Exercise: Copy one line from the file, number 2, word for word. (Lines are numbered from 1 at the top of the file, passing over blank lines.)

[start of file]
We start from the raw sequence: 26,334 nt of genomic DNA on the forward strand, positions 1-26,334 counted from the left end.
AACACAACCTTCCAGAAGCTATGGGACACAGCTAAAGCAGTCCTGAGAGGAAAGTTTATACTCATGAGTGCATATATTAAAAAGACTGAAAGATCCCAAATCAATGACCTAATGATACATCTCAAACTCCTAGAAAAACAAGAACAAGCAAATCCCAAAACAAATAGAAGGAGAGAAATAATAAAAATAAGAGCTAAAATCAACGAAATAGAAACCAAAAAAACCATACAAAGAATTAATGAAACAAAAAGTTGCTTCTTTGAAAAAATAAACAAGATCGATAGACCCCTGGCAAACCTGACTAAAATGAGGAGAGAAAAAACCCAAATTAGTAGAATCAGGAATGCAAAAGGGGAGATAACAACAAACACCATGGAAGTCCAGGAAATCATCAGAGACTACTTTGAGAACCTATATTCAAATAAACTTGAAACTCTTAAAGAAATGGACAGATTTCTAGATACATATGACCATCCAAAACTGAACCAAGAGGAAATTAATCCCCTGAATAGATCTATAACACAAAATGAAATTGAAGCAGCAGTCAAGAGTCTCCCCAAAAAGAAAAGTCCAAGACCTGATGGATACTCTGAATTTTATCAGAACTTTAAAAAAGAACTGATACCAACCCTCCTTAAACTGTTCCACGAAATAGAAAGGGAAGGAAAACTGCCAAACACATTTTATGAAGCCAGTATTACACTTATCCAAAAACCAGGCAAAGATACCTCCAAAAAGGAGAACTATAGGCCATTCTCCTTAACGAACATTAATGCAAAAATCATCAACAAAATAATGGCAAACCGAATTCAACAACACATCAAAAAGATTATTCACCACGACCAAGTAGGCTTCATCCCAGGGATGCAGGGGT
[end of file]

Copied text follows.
AACACAACCTTCCAGAAGCTATGGGACACAGCTAAAGCAGTCCTGAGAGGAAAGTTTATACTCATGAGTGCATATATTAAAAAGACTGAAAGATCCCAAATCAATGACCTAATGATACATCTCAAACTCCTAGAAAAACAAGAACAAGCAAATCCCAAAACAAATAGAAGGAGAGAAATAATAAAAATAAGAGCTAAAATCAACGAAATAGAAACCAAAAAAACCATACAAAGAATTAATGAAACAAAAAGTTGCTTCTTTGAAAAAATAAACAAGATCGATAGACCCCTGGCAAACCTGACTAAAATGAGGAGAGAAAAAACCCAAATTAGTAGAATCAGGAATGCAAAAGGGGAGATAACAACAAACACCATGGAAGTCCAGGAAATCATCAGAGACTACTTTGAGAACCTATATTCAAATAAACTTGAAACTCTTAAAGAAATGGACAGATTTCTAGATACATATGACCATCCAAAACTGAACCAAGAGGAAATTAATCCCCTGAATAGATCTATAACACAAAATGAAATTGAAGCAGCAGTCAAGAGTCTCCCCAAAAAGAAAAGTCCAAGACCTGATGGATACTCTGAATTTTATCAGAACTTTAAAAAAGAACTGATACCAACCCTCCTTAAACTGTTCCACGAAATAGAAAGGGAAGGAAAACTGCCAAACACATTTTATGAAGCCAGTATTACACTTATCCAAAAACCAGGCAAAGATACCTCCAAAAAGGAGAACTATAGGCCATTCTCCTTAACGAACATTAATGCAAAAATCATCAACAAAATAATGGCAAACCGAATTCAACAACACATCAAAAAGATTATTCACCACGACCAAGTAGGCTTCATCCCAGGGATGCAGGGGT